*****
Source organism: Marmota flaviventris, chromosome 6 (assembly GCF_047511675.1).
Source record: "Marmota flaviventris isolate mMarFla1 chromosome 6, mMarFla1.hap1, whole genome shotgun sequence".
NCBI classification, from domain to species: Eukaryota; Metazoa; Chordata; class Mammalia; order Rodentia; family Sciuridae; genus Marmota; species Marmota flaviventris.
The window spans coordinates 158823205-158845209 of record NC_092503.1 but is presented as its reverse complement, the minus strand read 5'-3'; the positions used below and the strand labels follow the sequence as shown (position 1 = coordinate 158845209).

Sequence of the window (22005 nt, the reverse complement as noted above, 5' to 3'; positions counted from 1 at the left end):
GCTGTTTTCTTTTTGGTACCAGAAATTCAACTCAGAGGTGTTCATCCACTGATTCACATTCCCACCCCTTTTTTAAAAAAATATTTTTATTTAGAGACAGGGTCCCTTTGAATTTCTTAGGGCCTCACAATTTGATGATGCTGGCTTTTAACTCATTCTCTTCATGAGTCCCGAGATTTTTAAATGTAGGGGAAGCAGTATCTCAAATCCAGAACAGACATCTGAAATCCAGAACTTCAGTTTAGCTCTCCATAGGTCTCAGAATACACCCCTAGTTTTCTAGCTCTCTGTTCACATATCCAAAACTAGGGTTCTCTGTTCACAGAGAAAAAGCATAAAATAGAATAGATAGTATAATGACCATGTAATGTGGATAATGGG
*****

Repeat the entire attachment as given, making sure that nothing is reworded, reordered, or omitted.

Source organism: Marmota flaviventris, chromosome 6 (assembly GCF_047511675.1).
Source record: "Marmota flaviventris isolate mMarFla1 chromosome 6, mMarFla1.hap1, whole genome shotgun sequence".
NCBI classification, from domain to species: Eukaryota; Metazoa; Chordata; class Mammalia; order Rodentia; family Sciuridae; genus Marmota; species Marmota flaviventris.
The window spans coordinates 158823205-158845209 of record NC_092503.1 but is presented as its reverse complement, the minus strand read 5'-3'; the positions used below and the strand labels follow the sequence as shown (position 1 = coordinate 158845209).

Sequence of the window (22005 nt, the reverse complement as noted above, 5' to 3'; positions counted from 1 at the left end):
GCTGTTTTCTTTTTGGTACCAGAAATTCAACTCAGAGGTGTTCATCCACTGATTCACATTCCCACCCCTTTTTTAAAAAAATATTTTTATTTAGAGACAGGGTCCCTTTGAATTTCTTAGGGCCTCACAATTTGATGATGCTGGCTTTTAACTCATTCTCTTCATGAGTCCCGAGATTTTTAAATGTAGGGGAAGCAGTATCTCAAATCCAGAACAGACATCTGAAATCCAGAACTTCAGTTTAGCTCTCCATAGGTCTCAGAATACACCCCTAGTTTTCTAGCTCTCTGTTCACATATCCAAAACTAGGGTTCTCTGTTCACAGAGAAAAAGCATAAAATAGAATAGATAGTATAATGACCATGTAATGTGGATAATGGG